A couple of months ago I ran into an article lamenting the poor visibility of female authors in the field of sci-fi, especially new ones. It made me go “Pfft, that can’t be right! Of course there’s a lot of new female sci-fi authors I know, like… umm… uh oh.” This was definitely a situation that required fixing. I have a lot of sci-fi and fantasy fans in my (online) circles, so I posed them a question: give me your list of the most interesting female sci-fi authors from the last 10 years.
I got a bunch of names, and amongst them a couple of strong suggestions to check out Lauren Beukes‘ Zoo City and Moxyland. That turned out to be the most interesting dose of cyberpunk I’ve read in ages.
I started with Zoo City, and the first thing that grabbed me is the setting of the book. With cyberpunk, US feels like it has been done to death as a setting. Nevertheless it’s surprising how damn fresh it felt to read a story that takes place in the South Africa of the near future. Especially so since Beukes didn’t make the books a tourist trip for the dumb where all the terms, ethnicities and slang words were faithfully explained in a gush of exposition so that even the slowest reader stayed on board. Instead you got a faceful of unfamiliar terms and you just had to trust that they will be explained sooner or later by the context – and this is a good thing. It made the setting feel really exotic and different for a reader imbued with the American and British sci-fi culture.
Both Zoo City and Moxyland take place in South Africa, Moxyland in Cape Town instead of Johannesburg. In spite of that, as far as I can tell, they are not in the same continuum and thematically they are quite different.
Moxyland is set in the pop and corporate culture of the fictional world. The characters are a future version of an egotistical fashion blogger type, a street level socio-political anarchist, an art school dropout who becomes a corporate sponsor baby for a soft drink brand (which is an commitment that goes as deep as your DNA), and a hot shot programmer clambering up the corporate ladder. The story is about social activism, corporate power over the society, fame, pop-culture and video games. Standard fare for cyberpunk, yes, but done with a twist.
Zoo City is a completely different animal (pun hard to avoid), since it dips deeply into magical realism. I’m not sure if it was the author or someone else who coined the term muti noir, but it fits the book perfectly. In the world of Zoo City those who commit a serious crime get paired with a magical animal familiar, with whom they are inseparable, and this makes them the pariah of the society. In addition to “animalled people” there are some other clearly unnatural elements in the world of the novel. Thematically Zoo City is a pretty traditional film noir detective story that uses the tropes of the genre quite beautifully. Some of the people who recommended the book to me complained about the ending being slightly abrupt, but I don’t really agree – a big part of that was probably the book ending before the book was physically finished, since there was some extra material in the end.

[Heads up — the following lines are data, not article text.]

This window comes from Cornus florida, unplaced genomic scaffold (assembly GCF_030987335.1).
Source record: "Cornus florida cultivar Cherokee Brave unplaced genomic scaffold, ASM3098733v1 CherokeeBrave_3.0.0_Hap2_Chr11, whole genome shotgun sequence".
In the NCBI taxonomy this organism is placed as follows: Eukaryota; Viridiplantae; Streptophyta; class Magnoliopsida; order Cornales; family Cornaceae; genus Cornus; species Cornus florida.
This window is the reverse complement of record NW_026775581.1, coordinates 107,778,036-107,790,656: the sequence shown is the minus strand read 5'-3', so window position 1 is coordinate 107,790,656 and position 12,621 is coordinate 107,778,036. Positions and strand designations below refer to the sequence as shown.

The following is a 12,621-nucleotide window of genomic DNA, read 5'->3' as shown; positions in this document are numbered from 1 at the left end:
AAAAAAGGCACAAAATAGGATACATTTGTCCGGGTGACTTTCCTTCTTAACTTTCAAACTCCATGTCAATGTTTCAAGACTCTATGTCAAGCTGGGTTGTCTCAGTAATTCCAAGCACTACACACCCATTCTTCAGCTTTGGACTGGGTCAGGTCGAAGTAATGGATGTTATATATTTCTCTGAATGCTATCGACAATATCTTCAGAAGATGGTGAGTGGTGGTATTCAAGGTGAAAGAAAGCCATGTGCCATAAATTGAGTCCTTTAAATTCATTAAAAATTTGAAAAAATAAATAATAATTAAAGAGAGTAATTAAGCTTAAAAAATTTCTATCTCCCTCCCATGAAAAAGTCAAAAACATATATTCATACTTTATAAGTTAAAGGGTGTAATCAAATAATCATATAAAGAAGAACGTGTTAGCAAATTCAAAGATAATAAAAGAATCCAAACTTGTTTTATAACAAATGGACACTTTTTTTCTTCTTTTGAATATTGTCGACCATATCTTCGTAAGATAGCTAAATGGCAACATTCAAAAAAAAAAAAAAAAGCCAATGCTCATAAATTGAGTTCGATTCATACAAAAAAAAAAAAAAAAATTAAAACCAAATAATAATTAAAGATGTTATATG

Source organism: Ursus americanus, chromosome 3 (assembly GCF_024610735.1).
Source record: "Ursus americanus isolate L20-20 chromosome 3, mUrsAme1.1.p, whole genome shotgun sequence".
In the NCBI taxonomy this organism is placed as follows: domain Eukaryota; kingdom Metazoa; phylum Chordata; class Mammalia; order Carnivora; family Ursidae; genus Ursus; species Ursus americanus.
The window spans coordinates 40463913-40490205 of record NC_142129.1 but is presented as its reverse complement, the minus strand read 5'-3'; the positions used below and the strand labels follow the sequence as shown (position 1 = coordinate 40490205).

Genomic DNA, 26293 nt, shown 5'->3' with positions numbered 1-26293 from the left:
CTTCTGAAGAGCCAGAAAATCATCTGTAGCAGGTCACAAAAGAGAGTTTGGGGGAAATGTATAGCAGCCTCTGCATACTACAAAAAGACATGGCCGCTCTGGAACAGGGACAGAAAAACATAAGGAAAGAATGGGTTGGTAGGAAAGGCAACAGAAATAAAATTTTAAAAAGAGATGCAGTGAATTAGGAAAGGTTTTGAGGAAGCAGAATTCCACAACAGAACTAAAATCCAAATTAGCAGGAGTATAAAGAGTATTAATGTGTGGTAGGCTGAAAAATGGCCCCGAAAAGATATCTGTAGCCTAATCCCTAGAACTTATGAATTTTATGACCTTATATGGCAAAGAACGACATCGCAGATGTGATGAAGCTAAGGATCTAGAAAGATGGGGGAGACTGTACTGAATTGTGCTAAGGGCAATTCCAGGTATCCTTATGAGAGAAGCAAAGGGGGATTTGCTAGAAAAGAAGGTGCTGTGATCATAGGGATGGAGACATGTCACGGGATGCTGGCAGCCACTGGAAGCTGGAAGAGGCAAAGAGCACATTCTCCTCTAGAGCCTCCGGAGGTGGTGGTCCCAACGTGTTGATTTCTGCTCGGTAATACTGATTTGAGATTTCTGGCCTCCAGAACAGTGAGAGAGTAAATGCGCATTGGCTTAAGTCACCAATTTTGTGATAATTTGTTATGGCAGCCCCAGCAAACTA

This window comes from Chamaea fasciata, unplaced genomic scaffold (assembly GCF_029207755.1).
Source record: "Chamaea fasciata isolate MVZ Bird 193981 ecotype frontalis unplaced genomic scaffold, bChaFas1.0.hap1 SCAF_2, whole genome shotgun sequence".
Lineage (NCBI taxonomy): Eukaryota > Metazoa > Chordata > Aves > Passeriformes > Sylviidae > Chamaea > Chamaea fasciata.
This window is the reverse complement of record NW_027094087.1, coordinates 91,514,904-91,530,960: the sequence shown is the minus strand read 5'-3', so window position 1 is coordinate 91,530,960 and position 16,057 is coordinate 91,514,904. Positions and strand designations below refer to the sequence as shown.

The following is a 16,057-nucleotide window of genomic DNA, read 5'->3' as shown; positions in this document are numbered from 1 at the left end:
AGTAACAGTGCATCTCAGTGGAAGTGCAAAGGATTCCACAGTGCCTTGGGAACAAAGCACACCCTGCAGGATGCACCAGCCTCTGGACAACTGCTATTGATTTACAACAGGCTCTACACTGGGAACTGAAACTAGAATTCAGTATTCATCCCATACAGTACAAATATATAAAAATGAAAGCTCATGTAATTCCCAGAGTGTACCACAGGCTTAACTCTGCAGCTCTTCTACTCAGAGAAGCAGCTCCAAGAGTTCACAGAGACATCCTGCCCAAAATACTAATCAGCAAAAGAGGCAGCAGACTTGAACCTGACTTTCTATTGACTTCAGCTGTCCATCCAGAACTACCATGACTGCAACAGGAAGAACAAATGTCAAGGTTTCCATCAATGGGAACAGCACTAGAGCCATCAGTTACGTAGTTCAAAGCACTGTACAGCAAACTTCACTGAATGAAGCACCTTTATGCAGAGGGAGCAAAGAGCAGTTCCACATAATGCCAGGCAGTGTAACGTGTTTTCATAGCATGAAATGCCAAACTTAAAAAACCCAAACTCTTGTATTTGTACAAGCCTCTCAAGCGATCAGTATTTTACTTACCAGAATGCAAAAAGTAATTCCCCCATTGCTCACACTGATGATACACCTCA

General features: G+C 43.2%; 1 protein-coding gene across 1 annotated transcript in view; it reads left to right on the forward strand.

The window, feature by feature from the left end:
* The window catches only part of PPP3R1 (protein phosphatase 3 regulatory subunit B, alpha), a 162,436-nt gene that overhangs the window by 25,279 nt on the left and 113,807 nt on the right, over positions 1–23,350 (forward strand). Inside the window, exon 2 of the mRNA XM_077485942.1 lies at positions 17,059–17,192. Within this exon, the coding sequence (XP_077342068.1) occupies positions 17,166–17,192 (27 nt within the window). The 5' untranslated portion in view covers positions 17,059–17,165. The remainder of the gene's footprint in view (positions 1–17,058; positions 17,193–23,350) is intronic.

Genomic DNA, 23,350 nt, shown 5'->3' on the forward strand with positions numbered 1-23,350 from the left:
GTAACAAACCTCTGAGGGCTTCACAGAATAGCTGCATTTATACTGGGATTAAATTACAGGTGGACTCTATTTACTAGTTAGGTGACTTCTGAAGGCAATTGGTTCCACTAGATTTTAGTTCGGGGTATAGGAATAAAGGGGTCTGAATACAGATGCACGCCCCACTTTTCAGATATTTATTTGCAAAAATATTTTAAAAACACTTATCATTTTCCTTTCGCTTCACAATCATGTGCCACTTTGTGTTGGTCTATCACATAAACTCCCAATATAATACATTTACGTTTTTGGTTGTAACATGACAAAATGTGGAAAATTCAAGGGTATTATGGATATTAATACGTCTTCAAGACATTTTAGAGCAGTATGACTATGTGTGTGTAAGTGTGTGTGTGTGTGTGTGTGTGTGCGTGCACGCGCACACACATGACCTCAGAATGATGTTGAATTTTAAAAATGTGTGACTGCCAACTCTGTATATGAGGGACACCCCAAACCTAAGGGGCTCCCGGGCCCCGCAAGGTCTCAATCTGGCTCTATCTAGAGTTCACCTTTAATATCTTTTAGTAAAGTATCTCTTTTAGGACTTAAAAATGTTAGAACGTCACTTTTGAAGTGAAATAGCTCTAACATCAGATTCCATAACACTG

What makes Beukes’ text so riveting to read for me is that first of all the lady knows her geek stuff and pop culture. There are references to real world stuff, but they don’t sound contrived in that annoying “hey look, I did a bit of research” way, being instead very organic and natural. Mix the recognizable current day stuff with the near future pop culture, art shows, music business, reality shows, advertising and video games – and of course the South African setting that’s a world unto itself with the ethnicities, conflicts etc – you get a pretty damn nice, believable and appealing mix that makes the world of the stories feel rich and real.
Neither of the books are of course without their faults, but compared to the good stuff the flaws are relatively minor and can be plastered over by a small extra application of SoD.
tl;dr; Go and read Zoo City and Moxyland by Lauren Beukes – someone took cyberpunk from the toy box, dusted it up and spanked it to shape for the new millennium.